So I do think that you can broach that. I created this connection with these guys because CCF, Cheetah Conservation Fund, advised Cheetah Conservation Botswana in its early days, and they had that connection. But I actually didn’t even use that connection to really meet them. I knew of them through that. So but I was making a Fulbright application, which I received, but then coffee blew up, which was unfortunate. I was applying for Fulbright. And then I just I dry emailed Rebecca Klein, who is the CEO of Cheetah Conservation Botswana and just said, Okay, here’s what I bring to the table. This is what I’m thinking, How can this be useful for you? Let’s let’s design it together. And I did it far enough in advance that like we literally designed the project together. And I think that that’s key, kind of a two parter thing of like, not telling people what you’re going to do, doing it with them, but also being very clear about what benefits are you bringing to them? Why should they want to work with you? Because it costs them time and it costs them energy, and sometimes even funding right? So I now have had relationships with CCB for three years. Very strong, wonderful working relationship. And, but that foundation has been crucial for my PhD.

Kayla Fratt  43:51

Yeah, yeah. And then I mean, sounds similar to the project that I’m hoping to get off the ground in El Salvador, I read one paper that totally captured my imagination. Well, first, first, I fell in love with the country and a boy there. And then I literally, like went to Google Scholar and typed El Salvador conservation, I think, found a paper that said that, contrary to popular belief, Pumas are not extinct in El Salvador, and it was the first photographic evidence that they’re not extinct. And that had just come out in 2020. So I emailed the lead author and was like, Hey, this is amazing. What have you guys been doing sense? Like, what’s going on? I’m in the country. I’ve got scat dogs, like how could we work together? What does this look like? You know, and we’re still working on what that’s going to look like. But being able to, you know, really just come at it from this like place of curiosity and excitement. You know, they were excited to get to work with us and pretty excited that we’ve got dogs to bring to the table, which is a nice thing that kind of comes with our line of work and then You know, for me as well, his English, Francisco’s English is pretty good. But my Spanish is a lot better. And that’s just that’s something we’ve talked about on past episodes about international work in particular is, you know whether, whether you just get to the place where you can do some niceties, or if you can work in places that you’re really able to converse in the native language that’s really helpful.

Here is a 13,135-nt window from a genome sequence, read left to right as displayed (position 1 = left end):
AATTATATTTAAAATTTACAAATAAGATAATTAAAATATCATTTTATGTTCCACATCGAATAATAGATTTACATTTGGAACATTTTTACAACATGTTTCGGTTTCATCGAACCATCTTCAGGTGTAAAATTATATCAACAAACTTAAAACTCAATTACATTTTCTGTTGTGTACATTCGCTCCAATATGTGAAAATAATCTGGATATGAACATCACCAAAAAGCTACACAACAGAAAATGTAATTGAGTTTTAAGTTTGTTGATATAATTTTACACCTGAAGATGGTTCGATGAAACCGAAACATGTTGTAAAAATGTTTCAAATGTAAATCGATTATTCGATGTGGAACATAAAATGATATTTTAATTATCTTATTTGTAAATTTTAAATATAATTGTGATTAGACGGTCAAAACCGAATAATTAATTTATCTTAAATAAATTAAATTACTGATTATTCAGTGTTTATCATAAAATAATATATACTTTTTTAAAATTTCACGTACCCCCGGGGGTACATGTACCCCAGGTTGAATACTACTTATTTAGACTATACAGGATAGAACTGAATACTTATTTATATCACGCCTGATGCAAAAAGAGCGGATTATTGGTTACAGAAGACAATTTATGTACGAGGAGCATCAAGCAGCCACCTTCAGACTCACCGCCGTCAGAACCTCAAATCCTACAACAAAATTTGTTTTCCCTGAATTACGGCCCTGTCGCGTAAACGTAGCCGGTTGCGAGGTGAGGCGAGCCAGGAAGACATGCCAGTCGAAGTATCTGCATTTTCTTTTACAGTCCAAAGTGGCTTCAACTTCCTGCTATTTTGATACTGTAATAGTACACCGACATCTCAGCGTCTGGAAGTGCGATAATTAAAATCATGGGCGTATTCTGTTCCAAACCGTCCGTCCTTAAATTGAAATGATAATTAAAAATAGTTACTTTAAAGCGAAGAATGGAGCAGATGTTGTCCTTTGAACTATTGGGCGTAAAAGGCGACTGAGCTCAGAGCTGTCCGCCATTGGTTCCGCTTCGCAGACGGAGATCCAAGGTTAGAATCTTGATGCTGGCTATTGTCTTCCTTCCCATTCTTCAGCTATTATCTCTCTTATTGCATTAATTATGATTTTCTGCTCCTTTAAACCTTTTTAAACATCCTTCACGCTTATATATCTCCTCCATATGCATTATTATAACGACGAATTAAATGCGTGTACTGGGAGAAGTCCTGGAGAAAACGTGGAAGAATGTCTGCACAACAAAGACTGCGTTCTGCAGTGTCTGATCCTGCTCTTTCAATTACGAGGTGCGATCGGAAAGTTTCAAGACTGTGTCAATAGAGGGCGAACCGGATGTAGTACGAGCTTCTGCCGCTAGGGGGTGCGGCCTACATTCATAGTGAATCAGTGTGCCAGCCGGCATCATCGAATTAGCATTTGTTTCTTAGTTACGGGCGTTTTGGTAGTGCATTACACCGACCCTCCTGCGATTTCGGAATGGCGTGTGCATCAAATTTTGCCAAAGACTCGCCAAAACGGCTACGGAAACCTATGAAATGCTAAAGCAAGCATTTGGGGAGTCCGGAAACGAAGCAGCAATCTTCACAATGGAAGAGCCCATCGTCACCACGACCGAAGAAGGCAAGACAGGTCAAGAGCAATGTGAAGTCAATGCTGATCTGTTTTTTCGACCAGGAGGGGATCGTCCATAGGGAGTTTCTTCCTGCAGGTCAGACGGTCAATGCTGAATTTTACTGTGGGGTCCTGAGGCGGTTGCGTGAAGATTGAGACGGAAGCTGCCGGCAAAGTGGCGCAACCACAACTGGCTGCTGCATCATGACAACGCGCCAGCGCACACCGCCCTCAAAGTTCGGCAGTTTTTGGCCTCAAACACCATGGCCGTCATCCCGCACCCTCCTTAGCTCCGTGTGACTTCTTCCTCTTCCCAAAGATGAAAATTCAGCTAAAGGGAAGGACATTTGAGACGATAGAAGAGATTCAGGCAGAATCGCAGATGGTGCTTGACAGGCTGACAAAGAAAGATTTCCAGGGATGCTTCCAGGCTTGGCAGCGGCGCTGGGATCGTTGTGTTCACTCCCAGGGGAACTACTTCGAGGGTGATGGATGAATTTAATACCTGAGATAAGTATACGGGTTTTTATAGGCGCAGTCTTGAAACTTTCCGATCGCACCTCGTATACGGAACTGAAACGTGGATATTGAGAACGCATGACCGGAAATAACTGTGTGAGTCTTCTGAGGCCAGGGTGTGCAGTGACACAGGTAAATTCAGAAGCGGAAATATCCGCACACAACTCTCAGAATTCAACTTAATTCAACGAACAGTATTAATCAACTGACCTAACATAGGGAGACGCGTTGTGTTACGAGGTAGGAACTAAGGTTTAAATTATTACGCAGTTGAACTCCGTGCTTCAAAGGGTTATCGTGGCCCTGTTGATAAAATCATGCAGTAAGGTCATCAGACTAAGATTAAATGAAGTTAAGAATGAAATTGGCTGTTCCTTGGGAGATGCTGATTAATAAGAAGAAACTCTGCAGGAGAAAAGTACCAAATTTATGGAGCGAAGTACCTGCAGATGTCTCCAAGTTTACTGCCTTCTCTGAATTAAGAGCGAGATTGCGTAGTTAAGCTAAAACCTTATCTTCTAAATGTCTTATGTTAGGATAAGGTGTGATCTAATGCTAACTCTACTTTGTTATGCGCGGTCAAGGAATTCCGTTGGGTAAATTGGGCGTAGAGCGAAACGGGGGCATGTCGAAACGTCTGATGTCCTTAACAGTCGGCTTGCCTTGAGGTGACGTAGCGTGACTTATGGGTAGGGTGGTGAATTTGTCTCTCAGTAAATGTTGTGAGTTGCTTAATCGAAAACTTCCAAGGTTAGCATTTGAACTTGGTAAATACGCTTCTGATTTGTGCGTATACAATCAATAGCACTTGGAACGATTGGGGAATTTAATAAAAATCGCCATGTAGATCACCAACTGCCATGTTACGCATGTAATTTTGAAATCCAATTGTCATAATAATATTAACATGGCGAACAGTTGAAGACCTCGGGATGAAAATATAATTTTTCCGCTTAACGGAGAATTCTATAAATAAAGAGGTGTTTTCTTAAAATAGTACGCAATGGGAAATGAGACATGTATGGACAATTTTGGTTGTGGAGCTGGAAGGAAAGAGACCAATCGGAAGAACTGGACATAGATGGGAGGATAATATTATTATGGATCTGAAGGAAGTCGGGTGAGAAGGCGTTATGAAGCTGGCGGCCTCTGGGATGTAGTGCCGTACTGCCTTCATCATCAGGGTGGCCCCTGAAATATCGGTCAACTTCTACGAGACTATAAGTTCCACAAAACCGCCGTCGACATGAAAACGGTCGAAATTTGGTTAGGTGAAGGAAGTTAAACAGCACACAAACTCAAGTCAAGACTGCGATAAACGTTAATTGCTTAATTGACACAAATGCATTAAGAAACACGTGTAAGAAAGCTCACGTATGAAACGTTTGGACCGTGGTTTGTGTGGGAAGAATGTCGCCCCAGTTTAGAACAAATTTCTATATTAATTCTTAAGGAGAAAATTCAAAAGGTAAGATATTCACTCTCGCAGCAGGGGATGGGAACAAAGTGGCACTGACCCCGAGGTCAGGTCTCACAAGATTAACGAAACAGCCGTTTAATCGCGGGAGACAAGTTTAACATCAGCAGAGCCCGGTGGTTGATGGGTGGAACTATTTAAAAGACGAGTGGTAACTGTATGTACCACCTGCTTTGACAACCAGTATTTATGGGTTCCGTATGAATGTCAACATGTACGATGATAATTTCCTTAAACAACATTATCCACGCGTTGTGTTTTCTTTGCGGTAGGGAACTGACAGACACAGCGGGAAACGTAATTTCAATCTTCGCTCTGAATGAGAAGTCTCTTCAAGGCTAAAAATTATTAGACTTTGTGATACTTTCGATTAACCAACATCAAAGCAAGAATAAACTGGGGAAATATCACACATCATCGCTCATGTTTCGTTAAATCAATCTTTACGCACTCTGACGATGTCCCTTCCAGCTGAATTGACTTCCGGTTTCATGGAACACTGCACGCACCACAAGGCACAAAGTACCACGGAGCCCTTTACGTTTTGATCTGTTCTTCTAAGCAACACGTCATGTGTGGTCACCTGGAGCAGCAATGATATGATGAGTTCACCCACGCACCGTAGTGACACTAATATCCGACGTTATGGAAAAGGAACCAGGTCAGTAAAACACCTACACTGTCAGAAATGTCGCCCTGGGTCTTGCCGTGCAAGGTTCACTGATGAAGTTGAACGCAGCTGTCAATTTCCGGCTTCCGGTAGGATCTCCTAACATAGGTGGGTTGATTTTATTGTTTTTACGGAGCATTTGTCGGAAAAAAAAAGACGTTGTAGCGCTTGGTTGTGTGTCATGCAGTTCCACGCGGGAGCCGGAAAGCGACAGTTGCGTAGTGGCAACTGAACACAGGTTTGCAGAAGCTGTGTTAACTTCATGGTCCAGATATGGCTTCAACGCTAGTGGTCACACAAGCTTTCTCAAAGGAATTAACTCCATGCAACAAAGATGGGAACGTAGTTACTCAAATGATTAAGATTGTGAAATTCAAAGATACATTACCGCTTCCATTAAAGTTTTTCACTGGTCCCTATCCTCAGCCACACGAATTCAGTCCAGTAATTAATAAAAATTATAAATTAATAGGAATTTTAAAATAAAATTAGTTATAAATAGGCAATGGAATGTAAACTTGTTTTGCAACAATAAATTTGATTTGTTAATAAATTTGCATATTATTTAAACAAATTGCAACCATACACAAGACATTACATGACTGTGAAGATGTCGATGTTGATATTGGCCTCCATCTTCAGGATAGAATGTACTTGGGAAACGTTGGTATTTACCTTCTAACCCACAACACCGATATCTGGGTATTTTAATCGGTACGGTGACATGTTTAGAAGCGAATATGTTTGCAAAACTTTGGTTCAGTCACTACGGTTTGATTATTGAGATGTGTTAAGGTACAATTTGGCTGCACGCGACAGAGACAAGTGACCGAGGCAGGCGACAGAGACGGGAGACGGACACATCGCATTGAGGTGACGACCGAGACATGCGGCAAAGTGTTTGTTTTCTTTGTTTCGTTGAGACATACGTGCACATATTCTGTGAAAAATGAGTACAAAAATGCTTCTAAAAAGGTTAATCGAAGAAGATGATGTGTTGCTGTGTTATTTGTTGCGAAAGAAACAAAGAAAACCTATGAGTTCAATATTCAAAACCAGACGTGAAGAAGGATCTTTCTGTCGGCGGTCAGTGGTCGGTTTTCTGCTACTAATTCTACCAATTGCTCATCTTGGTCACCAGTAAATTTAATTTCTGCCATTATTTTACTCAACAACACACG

Gabi Fleury  45:21

Yeah, I’m learning Setswana right now, and it is challenge. But it’s so important for relationships, even if you’re not fluent, to show that you’re putting in the effort to show that you care enough to be able to use the right honorifics, which is really important, especially in community work, making sure that you’re being respectful and that you’re respecting, kind of like how people would prefer to be addressed. And what’s the appropriate way to address people, especially in cultures where, where there’s a huge age component, right? Being respectful. And it’s interesting calibos Because most of the people at counterpose are actually elderly or older. It’s like not only coming as an outsider, but like as a as a younger person, like how do I express respect for these people? Yeah.

Kayla Fratt  46:05